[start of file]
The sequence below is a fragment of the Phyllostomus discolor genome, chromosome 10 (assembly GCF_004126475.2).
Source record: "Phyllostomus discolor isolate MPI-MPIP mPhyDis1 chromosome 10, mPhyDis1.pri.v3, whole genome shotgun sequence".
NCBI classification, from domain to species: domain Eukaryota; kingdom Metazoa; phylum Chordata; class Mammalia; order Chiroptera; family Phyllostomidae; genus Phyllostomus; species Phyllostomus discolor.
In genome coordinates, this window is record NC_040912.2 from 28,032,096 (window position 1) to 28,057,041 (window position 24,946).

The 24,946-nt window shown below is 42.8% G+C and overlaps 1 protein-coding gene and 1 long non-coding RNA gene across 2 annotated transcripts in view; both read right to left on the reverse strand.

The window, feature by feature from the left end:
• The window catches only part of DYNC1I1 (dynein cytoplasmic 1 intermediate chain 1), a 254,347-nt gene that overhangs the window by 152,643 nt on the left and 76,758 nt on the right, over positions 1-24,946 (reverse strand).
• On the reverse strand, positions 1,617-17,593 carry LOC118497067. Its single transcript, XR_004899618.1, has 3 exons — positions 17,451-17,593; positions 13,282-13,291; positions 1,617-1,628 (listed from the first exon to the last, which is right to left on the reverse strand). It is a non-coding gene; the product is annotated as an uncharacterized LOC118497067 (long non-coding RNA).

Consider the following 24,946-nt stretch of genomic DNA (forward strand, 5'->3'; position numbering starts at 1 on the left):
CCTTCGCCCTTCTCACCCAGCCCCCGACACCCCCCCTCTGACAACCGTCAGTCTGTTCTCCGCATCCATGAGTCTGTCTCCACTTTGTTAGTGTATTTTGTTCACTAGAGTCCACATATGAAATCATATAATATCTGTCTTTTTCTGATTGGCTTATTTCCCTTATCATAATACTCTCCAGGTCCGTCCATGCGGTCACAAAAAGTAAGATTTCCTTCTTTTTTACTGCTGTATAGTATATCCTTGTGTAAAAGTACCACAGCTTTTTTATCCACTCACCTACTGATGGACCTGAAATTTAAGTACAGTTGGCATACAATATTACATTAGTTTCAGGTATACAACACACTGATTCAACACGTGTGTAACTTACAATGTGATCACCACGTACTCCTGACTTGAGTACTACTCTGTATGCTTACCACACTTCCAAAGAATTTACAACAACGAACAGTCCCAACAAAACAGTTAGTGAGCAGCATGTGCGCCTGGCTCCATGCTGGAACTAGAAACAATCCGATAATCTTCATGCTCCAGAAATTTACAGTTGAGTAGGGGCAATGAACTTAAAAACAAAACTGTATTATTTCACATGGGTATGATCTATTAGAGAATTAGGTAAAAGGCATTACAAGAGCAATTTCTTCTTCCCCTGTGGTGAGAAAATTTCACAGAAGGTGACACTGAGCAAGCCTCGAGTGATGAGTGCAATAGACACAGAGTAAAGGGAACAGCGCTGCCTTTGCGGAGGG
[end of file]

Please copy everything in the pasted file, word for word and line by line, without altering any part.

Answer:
The sequence below is a fragment of the Phyllostomus discolor genome, chromosome 10 (assembly GCF_004126475.2).
Source record: "Phyllostomus discolor isolate MPI-MPIP mPhyDis1 chromosome 10, mPhyDis1.pri.v3, whole genome shotgun sequence".
NCBI classification, from domain to species: domain Eukaryota; kingdom Metazoa; phylum Chordata; class Mammalia; order Chiroptera; family Phyllostomidae; genus Phyllostomus; species Phyllostomus discolor.
In genome coordinates, this window is record NC_040912.2 from 28,032,096 (window position 1) to 28,057,041 (window position 24,946).

The 24,946-nt window shown below is 42.8% G+C and overlaps 1 protein-coding gene and 1 long non-coding RNA gene across 2 annotated transcripts in view; both read right to left on the reverse strand.

The window, feature by feature from the left end:
• The window catches only part of DYNC1I1 (dynein cytoplasmic 1 intermediate chain 1), a 254,347-nt gene that overhangs the window by 152,643 nt on the left and 76,758 nt on the right, over positions 1-24,946 (reverse strand).
• On the reverse strand, positions 1,617-17,593 carry LOC118497067. Its single transcript, XR_004899618.1, has 3 exons — positions 17,451-17,593; positions 13,282-13,291; positions 1,617-1,628 (listed from the first exon to the last, which is right to left on the reverse strand). It is a non-coding gene; the product is annotated as an uncharacterized LOC118497067 (long non-coding RNA).

Consider the following 24,946-nt stretch of genomic DNA (forward strand, 5'->3'; position numbering starts at 1 on the left):
CCTTCGCCCTTCTCACCCAGCCCCCGACACCCCCCCTCTGACAACCGTCAGTCTGTTCTCCGCATCCATGAGTCTGTCTCCACTTTGTTAGTGTATTTTGTTCACTAGAGTCCACATATGAAATCATATAATATCTGTCTTTTTCTGATTGGCTTATTTCCCTTATCATAATACTCTCCAGGTCCGTCCATGCGGTCACAAAAAGTAAGATTTCCTTCTTTTTTACTGCTGTATAGTATATCCTTGTGTAAAAGTACCACAGCTTTTTTATCCACTCACCTACTGATGGACCTGAAATTTAAGTACAGTTGGCATACAATATTACATTAGTTTCAGGTATACAACACACTGATTCAACACGTGTGTAACTTACAATGTGATCACCACGTACTCCTGACTTGAGTACTACTCTGTATGCTTACCACACTTCCAAAGAATTTACAACAACGAACAGTCCCAACAAAACAGTTAGTGAGCAGCATGTGCGCCTGGCTCCATGCTGGAACTAGAAACAATCCGATAATCTTCATGCTCCAGAAATTTACAGTTGAGTAGGGGCAATGAACTTAAAAACAAAACTGTATTATTTCACATGGGTATGATCTATTAGAGAATTAGGTAAAAGGCATTACAAGAGCAATTTCTTCTTCCCCTGTGGTGAGAAAATTTCACAGAAGGTGACACTGAGCAAGCCTCGAGTGATGAGTGCAATAGACACAGAGTAAAGGGAACAGCGCTGCCTTTGCGGAGGG